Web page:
There’s a growing laundry list of complaints about the climate bills that passed the House and were introduced into the Senate this week. But here’s another very important one: the bills basically neglect to promote the use of natural gas for electricity production, points out Mark Zoback, a Geophysics professor at Stanford University, who gave a presentation at Stanford this week.
Zoback, who has given a variety of talks on natural gas before, says that newly discovered abundant sources of natural gas, combined with carbon capture and storage, could play a very significant role in fighting climate over the next several decades. As the U.S. transitions to truly clean power, he urges that incentives for natural gas — for both electricity generation and vehicle transportation — make it into the final version of the climate bill, which policy-makers will be debating over the coming months.
Yeah, we all know natural gas is a fossil fuel that emits carbon dioxide, but here’s the argument: In recent years, through better technology and recovery tools, we’ve discovered that there’s an untapped natural gas resource in the shale formations in many states. The U.S. now has an estimated resource of over 2,000 trillion cubic feet of natural gas. That’s — in a word — massive.
Zoback says the newly discovered resource will help to stabilize the price for natural gas, making it more attractive for both the gas producers and utilities (fluctuating prices has deterred more use of natural gas for power production). He pegs that price around $6 per million BTUs. That could help natural gas beat coal on price, meaning natural gas could actually be an economic replacement for coal power.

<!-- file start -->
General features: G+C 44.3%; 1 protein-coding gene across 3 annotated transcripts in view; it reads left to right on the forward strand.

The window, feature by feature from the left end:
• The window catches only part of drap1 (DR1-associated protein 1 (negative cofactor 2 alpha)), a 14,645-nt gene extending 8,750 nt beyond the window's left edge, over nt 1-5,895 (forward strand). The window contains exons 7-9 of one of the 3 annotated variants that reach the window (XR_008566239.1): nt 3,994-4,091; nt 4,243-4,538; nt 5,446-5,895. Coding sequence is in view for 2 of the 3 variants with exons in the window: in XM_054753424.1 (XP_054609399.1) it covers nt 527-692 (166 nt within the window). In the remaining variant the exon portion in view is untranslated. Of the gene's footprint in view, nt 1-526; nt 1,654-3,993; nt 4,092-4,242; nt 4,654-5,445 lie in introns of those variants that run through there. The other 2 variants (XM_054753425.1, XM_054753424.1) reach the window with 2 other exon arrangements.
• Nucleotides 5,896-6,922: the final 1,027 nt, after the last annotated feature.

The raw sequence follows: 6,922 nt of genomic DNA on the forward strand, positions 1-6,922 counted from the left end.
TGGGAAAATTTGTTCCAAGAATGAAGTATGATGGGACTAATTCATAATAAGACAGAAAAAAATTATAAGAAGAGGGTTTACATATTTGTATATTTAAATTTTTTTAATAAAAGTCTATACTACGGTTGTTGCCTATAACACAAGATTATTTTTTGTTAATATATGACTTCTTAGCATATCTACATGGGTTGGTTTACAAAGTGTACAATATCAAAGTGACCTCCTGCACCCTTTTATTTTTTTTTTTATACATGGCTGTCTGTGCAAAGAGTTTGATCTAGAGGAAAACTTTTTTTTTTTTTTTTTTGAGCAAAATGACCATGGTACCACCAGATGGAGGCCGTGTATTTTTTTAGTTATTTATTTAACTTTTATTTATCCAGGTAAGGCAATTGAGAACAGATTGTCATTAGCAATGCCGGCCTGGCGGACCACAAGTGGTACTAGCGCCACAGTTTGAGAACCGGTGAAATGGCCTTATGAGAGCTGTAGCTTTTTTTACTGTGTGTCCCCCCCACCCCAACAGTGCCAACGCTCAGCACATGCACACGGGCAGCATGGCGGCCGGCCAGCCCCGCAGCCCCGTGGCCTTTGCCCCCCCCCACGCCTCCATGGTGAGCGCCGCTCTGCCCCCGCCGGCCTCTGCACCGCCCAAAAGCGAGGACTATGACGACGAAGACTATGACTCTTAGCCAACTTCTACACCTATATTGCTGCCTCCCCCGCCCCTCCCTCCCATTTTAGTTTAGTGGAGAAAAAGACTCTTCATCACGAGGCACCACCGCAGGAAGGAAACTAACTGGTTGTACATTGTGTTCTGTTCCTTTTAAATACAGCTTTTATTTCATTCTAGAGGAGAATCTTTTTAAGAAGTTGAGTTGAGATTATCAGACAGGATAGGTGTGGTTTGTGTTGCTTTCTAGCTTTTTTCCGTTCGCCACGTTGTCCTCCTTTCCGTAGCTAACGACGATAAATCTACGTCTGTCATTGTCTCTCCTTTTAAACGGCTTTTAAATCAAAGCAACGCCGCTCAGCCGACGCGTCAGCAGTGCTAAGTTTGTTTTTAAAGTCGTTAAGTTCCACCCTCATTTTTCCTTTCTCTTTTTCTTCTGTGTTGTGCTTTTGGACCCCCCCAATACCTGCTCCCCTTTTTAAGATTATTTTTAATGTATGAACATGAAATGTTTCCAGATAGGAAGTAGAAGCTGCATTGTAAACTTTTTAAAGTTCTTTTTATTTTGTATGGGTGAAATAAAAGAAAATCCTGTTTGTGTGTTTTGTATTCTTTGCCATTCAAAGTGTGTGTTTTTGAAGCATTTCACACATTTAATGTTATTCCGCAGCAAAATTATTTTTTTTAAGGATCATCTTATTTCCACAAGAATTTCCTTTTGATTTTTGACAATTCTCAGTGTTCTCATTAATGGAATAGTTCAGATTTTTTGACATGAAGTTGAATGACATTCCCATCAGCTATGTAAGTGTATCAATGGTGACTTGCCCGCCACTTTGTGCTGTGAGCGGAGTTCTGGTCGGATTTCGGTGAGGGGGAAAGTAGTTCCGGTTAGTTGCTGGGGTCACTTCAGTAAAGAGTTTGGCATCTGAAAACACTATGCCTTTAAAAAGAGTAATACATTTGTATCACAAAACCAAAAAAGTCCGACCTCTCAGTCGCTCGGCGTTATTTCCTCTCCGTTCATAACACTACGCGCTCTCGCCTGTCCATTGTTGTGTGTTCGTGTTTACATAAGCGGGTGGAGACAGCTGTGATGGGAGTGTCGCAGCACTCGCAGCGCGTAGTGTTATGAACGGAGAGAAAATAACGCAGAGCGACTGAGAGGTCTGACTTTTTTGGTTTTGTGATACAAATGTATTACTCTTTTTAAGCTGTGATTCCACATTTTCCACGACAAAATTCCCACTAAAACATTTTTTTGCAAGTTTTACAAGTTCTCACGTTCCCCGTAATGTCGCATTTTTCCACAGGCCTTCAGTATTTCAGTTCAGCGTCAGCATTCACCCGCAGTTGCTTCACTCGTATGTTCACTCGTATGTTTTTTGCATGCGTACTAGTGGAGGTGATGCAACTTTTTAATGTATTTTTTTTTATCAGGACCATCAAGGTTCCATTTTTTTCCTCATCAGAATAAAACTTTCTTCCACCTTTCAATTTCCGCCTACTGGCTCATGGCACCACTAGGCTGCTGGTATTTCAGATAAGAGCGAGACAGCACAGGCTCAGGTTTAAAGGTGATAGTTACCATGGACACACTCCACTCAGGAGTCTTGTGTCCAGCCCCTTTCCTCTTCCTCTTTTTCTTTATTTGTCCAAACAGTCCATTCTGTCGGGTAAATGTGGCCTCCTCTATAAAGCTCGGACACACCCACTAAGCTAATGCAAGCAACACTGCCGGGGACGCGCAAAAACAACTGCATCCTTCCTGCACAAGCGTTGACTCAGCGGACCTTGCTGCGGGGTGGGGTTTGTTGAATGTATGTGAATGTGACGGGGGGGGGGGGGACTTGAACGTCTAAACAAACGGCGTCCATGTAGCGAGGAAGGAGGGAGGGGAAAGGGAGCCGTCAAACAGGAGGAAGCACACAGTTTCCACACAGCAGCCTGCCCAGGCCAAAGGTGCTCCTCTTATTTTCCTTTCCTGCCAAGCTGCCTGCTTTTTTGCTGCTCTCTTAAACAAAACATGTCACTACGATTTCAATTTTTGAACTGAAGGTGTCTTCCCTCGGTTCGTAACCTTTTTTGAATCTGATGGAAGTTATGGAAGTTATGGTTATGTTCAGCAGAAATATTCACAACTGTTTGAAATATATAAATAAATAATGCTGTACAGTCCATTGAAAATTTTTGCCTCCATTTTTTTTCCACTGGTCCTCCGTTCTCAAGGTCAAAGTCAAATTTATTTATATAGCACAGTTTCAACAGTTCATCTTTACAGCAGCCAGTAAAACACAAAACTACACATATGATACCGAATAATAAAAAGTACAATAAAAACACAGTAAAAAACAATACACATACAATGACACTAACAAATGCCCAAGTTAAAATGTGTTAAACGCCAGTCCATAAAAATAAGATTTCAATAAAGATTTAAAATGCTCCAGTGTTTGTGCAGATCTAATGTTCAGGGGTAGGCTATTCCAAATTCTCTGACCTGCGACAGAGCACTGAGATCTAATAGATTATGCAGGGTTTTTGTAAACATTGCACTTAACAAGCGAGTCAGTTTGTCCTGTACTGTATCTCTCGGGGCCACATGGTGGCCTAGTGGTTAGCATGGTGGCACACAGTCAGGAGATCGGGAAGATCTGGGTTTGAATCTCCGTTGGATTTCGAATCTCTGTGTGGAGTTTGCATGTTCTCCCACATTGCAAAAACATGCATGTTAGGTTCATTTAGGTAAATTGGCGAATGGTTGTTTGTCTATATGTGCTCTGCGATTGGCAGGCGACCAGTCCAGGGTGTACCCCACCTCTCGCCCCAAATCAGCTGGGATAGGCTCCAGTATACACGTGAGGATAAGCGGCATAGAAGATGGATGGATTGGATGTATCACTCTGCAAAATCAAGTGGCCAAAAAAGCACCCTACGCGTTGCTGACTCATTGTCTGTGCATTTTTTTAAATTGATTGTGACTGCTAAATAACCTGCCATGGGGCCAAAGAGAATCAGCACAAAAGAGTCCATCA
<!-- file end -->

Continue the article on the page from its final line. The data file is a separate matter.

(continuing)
Of course, natural gas has significantly fewer carbon (and toxic) emissions than coal. Zoback says that by replacing 30 percent of coal-fired generation with gas (without CCS) it would get the U.S. almost to the point of what the current climate bills call for: a 17-20 percent reduction of carbon emissions by 2020. With carbon capture technologies, gas power could cut carbon emissions even more, he says. The abundant natural gas reserves could also be used for vehicles — something T. Boone Pickens has been advocating for months.
So, why aren’t companies already doing this? First, they’re waiting for the price of natural gas to stabilize. Secondly, carbon capture technologies for both coal and natural gas are still under development (read: potentially a ways away). Natural gas shale drilling also needs to be done with the proper environmental considerations. But, as Zoback points out, if the climate bills take the opportunity to promote natural gas as a replacement for coal power, it could provide a needed bridge to truly clean power that would have zero carbon emissions.